The Cory catfish, otherwise known as the Corydora, is, in my opinion, the coolest freshwater schooling fish that is realistic to keep in a home aquarium. Now, I know there are fish like Neon tetras or Cardinal tetra that, when in a school, they look extremely cool, but I think these little guys are just so unique.
The Corydora is my favorite schooling/shoaling fish, where shoaling means they are a very social fish. There are definitely a few reasons for that. One of the reasons would be that they are also bottom feeders. Most of the schooling fish, such as cardinals or neon tetras, are not really bottom feeders; they tend to stay near the middle of the tank. But with the Corydoras, they stay near the bottom, cleaning up whatever extra food they can find, just like a few tank janitors. This makes your job of maintaining a clean tank a little bit easier. Corydoras have things by their mouth called barbels; they use these barbels to dig through the substrate to find food. So you will want to have substrate that is smooth so your Corydora won’t damage their barbels. I would recommend, if you’re keeping Corydoras, to use sand as their substrate, as I have seen it is the easiest substrate for them to dig through.
About the Corydora
Corydoras should only be kept in groups of six or more; the more you can keep, the better the result you will get. If you have the resources to keep say maybe 30-50 of them in the same tank, I say you definitely should. When these guys are together in big groups, they are very active and social fish, very cool to watch. With Corydoras, it’s not necessarily about tank size; it’s more about how much of your tank bottom is free. Well, if you have a 20-gallon tall, it’s not gonna have as much floor space as a 20-gallon long would have. I’d recommend for a 20 long to keep 6-8 1-2 inch Corydoras. If you have a 20-gallon long, then you should be able to keep anywhere from 5-10 1-2 inch Corydoras.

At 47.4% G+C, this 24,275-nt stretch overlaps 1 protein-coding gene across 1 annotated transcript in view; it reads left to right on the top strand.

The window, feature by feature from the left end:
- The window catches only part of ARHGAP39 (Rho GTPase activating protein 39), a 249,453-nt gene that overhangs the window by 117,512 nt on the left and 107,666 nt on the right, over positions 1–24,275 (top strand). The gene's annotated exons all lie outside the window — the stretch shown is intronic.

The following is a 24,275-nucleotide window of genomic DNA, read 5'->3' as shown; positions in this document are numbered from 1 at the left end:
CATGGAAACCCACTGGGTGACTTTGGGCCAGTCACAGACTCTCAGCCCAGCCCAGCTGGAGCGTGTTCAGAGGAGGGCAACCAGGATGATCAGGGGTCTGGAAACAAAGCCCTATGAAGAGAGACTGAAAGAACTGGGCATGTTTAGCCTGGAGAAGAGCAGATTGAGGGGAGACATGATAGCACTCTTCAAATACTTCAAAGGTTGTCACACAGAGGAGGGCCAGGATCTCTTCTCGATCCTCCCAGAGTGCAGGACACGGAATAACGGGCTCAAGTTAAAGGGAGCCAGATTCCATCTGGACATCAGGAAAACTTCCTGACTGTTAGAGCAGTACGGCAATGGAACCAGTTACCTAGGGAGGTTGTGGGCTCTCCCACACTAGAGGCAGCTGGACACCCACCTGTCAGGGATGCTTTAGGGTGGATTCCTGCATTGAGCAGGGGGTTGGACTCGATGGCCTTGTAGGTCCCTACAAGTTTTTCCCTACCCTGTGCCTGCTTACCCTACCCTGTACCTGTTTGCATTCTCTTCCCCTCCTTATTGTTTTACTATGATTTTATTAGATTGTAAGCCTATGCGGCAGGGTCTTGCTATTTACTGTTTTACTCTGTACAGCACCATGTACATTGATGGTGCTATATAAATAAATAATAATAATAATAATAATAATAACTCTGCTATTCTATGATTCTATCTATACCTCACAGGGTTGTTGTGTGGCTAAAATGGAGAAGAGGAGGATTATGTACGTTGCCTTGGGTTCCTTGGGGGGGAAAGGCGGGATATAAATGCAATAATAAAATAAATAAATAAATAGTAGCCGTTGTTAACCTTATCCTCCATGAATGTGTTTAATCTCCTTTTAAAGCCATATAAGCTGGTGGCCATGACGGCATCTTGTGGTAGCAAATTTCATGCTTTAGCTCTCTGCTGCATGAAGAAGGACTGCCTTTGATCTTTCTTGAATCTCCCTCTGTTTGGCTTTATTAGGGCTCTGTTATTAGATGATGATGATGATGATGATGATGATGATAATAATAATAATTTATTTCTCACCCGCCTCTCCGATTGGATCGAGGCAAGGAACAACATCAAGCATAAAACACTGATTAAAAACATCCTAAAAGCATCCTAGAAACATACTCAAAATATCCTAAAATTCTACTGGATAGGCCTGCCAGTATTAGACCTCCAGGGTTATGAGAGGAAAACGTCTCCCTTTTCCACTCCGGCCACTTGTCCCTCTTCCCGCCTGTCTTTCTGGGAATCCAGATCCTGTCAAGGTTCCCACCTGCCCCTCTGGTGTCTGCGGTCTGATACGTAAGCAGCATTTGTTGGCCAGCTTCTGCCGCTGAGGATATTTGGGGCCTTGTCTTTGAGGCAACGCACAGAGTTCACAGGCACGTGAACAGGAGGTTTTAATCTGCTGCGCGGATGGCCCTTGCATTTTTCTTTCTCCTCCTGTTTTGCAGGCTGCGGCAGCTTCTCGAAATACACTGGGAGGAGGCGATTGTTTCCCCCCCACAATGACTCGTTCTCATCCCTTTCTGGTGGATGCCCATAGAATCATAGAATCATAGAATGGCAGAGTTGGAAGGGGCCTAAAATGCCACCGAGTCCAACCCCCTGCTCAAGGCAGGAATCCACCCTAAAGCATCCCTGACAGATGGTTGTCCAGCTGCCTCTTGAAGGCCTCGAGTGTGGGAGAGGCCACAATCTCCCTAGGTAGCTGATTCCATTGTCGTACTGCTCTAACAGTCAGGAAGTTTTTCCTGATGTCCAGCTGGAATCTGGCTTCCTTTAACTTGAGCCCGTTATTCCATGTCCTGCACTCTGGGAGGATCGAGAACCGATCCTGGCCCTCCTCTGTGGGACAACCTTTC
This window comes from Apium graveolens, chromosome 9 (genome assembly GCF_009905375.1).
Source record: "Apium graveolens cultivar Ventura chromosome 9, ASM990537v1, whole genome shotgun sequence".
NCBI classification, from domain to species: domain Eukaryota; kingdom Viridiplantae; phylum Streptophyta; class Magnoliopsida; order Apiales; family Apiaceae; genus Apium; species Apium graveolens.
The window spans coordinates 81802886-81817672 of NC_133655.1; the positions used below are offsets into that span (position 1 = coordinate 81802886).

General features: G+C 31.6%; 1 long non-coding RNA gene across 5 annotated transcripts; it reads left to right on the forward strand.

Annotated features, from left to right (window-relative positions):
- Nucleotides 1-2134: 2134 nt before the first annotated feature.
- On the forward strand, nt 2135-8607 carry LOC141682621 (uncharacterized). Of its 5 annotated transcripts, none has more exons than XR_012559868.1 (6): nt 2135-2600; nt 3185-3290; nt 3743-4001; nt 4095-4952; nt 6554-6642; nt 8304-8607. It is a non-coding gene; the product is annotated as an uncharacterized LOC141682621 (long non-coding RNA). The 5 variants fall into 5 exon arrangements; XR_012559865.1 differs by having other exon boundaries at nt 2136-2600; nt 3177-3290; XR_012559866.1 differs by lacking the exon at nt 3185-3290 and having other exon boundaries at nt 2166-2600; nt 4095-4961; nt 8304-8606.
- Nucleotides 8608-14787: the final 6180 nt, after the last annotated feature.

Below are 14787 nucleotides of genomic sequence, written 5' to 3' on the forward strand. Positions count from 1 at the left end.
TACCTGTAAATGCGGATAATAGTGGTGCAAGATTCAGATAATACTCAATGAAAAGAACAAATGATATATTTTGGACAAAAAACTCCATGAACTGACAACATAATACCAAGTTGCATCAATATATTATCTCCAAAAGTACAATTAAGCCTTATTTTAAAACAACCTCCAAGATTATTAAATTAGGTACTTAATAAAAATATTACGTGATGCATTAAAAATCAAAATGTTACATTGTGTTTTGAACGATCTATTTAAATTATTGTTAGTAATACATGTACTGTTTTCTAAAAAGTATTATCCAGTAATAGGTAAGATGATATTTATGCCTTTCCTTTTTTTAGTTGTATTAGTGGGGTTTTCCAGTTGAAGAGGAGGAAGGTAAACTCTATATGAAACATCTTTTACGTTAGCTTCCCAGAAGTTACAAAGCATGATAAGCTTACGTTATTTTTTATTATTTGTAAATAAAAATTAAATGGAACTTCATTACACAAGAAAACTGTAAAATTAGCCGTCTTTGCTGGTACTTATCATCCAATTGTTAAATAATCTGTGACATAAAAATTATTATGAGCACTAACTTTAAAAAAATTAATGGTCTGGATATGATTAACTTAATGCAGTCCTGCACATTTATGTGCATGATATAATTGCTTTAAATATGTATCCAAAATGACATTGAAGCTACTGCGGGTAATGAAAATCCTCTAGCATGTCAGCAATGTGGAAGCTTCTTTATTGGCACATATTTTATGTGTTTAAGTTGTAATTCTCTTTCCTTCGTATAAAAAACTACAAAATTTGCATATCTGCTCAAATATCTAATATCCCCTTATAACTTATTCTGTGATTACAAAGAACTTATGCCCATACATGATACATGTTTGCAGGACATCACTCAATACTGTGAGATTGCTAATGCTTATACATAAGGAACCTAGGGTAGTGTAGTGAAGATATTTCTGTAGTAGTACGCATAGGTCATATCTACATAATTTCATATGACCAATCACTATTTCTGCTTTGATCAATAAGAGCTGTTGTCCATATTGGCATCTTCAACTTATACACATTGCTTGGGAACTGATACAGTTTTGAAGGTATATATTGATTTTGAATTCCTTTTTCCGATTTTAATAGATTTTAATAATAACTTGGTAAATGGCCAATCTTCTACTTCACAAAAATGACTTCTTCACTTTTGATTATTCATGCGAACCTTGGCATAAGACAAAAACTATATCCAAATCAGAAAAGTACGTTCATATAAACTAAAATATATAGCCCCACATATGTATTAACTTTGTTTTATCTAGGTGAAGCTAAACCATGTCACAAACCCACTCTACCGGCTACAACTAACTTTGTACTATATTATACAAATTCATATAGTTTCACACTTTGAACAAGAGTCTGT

Types of Corydoras
There are plenty of different kinds of Corydoras, the most popular in no particular order being Panda Corydora, Bronze Corydora, Sterba’s Corydora, Pygmy Corydora, Julii Corydora, Salt and Pepper Corydora, and so many more. My favorite type of Corydora is the Salt and Pepper Corydora, which is the same Corydora shown in the image at the top of this page. I am currently housing Salt and Pepper Corydoras in my 20-gallon tank along with some guppies.
Corydora Water Parameters
Corydoras enjoy a temperature around 75-79°F and a basic pH of around 7-8. Corydoras in the wild usually are in softer water. If your Corydoras are locally bred and not caught, they should do fine in either hard or soft water as long as you acclimate them properly.
Corydoras are very peaceful fish, meaning they can really be put in a tank with almost any other fish. You just have to make sure that the fish in your tank are known to be aggressive. Corydoras are bottom dwellers, so it would be hard to mix them with another species of bottom dwellers. If you’re trying to have two different kinds of bottom dwellers, you need to make sure your tank is big enough for both of them.
Corydoras like all kinds of food, since they’re bottom feeders, they will dig through the substrate to find food. But you can’t rely on the food in the substrate as its only food source; you need to also need to feed it foods specifically for them. Foods Corydoras do best with are bottom feeder tablets or pellets; most sinking foods they will eat. A Corydora food I’d recommend is Omega one sinking catfish pellet.
If you have any questions about corydoras or other questions about fishkeeping let me know in the comments below.